Fifty years after one of Montreal's worst tragedies took place, a ceremony was held Thursday to remember the 37 people who lost their lives in the Blue Bird Café fire.
"I saw the big ball of fire. So I went there and I tried to help people," said André Mainville, a former detective with the Montreal police service.
He rushed to the scene, saw people on fire and tried to extinguish the flames with his jacket. He said witnesses provided him with the suspects' license.
The cafe had a western bar above it known as the Wagon Wheel. Located on Union Street downtown, not far from Ste-Catherine Street, it was a popular spot for young Montrealers to enjoy music, dancing and drinks.
On Sept. 1, 1972, three young men were denied entry and retaliated by lighting the place ablaze.
That evening, the owner of the Blue Bird, Léopold Paré, had blocked the emergency exit to stop people from using it as a way to get in without paying the entrance fee.
Around 50 firefighters responded to the fire, taking two and a half hours to get it under control and rescuing those still caught inside. More than 50 people were injured, with most victims between the ages of 18 and 25.
Among the dead was Linda Livingstone. She was 19.
Her brother attended the solemn ceremony in Montreal on Thursday, held in Phillips Square.
"I'll never forget hearing my mother screaming at five o'clock in the morning. That was what woke me up," said Robert Livingstone.
He said his sister was full of life and great with people. But when she didn't catch the last bus home that night, a special part of his life was taken away.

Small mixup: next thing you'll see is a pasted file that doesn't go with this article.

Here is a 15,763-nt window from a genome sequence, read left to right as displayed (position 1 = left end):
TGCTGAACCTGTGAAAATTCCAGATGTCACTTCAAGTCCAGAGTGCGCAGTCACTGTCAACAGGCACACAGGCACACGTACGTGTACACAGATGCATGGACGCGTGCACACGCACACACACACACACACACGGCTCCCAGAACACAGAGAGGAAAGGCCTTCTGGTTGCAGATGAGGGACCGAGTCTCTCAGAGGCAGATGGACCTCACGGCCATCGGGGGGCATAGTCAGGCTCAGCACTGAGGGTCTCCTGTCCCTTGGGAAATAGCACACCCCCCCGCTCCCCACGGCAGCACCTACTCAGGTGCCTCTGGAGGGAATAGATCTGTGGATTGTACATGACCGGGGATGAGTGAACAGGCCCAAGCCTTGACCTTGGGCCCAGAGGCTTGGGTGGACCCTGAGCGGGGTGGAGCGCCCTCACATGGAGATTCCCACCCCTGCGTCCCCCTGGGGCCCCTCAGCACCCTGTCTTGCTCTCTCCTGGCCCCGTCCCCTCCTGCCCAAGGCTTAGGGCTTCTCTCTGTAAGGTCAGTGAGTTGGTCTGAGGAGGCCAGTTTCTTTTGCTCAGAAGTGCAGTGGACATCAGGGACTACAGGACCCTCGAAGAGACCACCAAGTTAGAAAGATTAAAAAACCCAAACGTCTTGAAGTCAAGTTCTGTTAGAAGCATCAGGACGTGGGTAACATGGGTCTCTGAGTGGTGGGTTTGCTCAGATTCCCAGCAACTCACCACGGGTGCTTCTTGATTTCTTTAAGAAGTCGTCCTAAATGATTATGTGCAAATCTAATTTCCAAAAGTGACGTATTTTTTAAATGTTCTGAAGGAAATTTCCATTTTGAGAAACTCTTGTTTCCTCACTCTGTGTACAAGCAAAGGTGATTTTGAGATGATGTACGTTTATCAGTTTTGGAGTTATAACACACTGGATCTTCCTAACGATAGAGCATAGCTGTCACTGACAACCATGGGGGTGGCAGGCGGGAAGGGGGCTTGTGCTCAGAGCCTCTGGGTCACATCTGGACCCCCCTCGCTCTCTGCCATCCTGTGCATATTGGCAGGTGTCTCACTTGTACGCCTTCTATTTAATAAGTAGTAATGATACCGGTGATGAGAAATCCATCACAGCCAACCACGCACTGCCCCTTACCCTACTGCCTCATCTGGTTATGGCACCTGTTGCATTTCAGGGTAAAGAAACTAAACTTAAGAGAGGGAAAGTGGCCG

He said he can't put into words what it is like to see so many people gathered 50 years later to remember those who died in the fire.
"The only thing I can say is, Linda, I love you," Livingstone said.
Montreal Mayor Valérie Plante spoke during the ceremony, remembering those who died in the fire while elaborating on the efforts the fire and police services have made to improve their response to emergencies.
The city has also improved building codes to ensure there are enough emergency exits.
Plante said many of those who responded to the emergency were scarred by what they saw, especially given the young age of the victims. In 2012, she recalled, the city unveiled a memorial to the 37 victims.
"We will never forget what happened that sad evening," she said.
Montreal's interim police chief Sophie Roy said no one deserves to die like that, noting how young most of the victims were that night.
"Those victims are still in our thoughts even if it has been 50 years," she said. "I salute the resilience of the survivors."